VS Code Docker extension

A quick review of the Microsoft Visual Studio Code (VS Code) extension for Docker. How best to use the Docker extension and how it will save time and energy developing your next Docker project.

A quick review of the Microsoft Visual Studio Code (VS Code) extension for Docker. How best to use the Docker extension and how it will save time and energy developing your next Docker project.

Microsoft VS Code - https://code.visualstudio.com/
VS Code Docker extension - https://marketplace.visualstudio.com/items?itemName=PeterJausovec.vscode-docker

Episode Transcription

This episode we are going to talk about Microsoft Visual Studio Code and working with Docker. I took a short survey of some of my colleagues and people using Visual Studio Code, and I asked them first, do you have the Docker extension installed? Yes or no? And most people had the extension installed, which is not a surprise. But the next question is, Are people using an extension to its fullest capabilities? And surprisingly, most people were not using it nearly as it was intended. Most people use it for Docker syntax checking etcetera. But even then, they weren't using some of the features to validate or pull it the commands of Dockerfile, etcetera.

So in this podcast, we're going to shortly describe the Docker extension and what you can do with the Docker extension. Besides just doing normally. Syntax checking. So, first and foremost, we could do Dockerfile. So in the Docker file, we can create a normal Docker file, as we have in the past. But then we can bring up like the command snippet, and we can actually bring up every different command file available within the Docker files.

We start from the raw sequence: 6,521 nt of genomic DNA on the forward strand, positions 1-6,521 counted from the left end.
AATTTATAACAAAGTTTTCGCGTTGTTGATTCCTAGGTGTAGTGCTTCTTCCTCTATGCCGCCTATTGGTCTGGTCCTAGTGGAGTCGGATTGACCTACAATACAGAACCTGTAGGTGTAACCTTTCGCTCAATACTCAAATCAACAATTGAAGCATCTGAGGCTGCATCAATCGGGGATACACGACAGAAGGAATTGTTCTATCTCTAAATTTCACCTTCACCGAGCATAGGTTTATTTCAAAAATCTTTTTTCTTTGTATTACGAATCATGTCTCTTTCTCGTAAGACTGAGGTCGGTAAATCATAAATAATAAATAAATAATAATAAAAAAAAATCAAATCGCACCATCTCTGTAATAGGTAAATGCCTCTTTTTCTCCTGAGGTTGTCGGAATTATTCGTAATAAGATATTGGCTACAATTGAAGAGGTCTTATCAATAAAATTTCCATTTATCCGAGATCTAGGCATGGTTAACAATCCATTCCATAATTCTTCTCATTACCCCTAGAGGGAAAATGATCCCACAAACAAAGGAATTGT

For example, the first line in the Docker file is from You can see the exact argument. So you can see the whole list of all the possibilities of Docker file of composes files. So you don't have to constantly be searching the Docker docs for the different possibilities. It's all right there within your editor. So when you do in the Mac, it's, ah, control space. I would imagine Windows would be controlled space as well, and it brings up the list of all the possibilities for the doctor file.

Now, the next is who has generated a Docker file using visual studio code. Now, this is something new to me because I was actually investigating an issue that I found with visual studio code and Docker and it was just driving me nuts and I came across some documentation. Now, in visual studio code, you can actually generate a Docker file, and it does it automatically and, for example, a Microsoft Dot Tet application.

It will actually create multi-stage builds for you automatically. I mean, the amount of time you spend trying to do this by yourself is, you know, a few hours where visual studio code generated on the fly for you. So to do this, to generate our own Docker file, you just use command p in Mac or Windows P. It brings up the command in the command palette, we can just do Docker Add Docker Files from the workspace and then you can choose which programming framework you want to use. And it takes everything in your local directory and it actually builds the Dockerfile. Then it prompts you for what language do you want to use? This is going Java, Dot Net, Python, etc. And then what court were application would be listening on. And once you hit, enter it actually generates a docker-compose file, a Dockerfile and a debug file all for you.